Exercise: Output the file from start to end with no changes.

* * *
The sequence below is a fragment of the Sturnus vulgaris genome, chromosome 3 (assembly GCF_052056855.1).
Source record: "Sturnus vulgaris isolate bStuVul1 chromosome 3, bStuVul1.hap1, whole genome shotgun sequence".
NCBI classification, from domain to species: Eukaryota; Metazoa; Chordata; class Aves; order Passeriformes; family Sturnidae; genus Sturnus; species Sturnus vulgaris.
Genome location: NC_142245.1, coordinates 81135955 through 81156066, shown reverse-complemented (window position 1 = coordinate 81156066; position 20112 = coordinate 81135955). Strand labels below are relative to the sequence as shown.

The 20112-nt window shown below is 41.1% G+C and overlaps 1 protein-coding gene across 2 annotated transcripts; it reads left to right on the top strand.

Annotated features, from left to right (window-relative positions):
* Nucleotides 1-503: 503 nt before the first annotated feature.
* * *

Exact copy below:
The sequence below is a fragment of the Sturnus vulgaris genome, chromosome 3 (assembly GCF_052056855.1).
Source record: "Sturnus vulgaris isolate bStuVul1 chromosome 3, bStuVul1.hap1, whole genome shotgun sequence".
NCBI classification, from domain to species: Eukaryota; Metazoa; Chordata; class Aves; order Passeriformes; family Sturnidae; genus Sturnus; species Sturnus vulgaris.
Genome location: NC_142245.1, coordinates 81135955 through 81156066, shown reverse-complemented (window position 1 = coordinate 81156066; position 20112 = coordinate 81135955). Strand labels below are relative to the sequence as shown.

The 20112-nt window shown below is 41.1% G+C and overlaps 1 protein-coding gene across 2 annotated transcripts; it reads left to right on the top strand.

Annotated features, from left to right (window-relative positions):
* Nucleotides 1-503: 503 nt before the first annotated feature.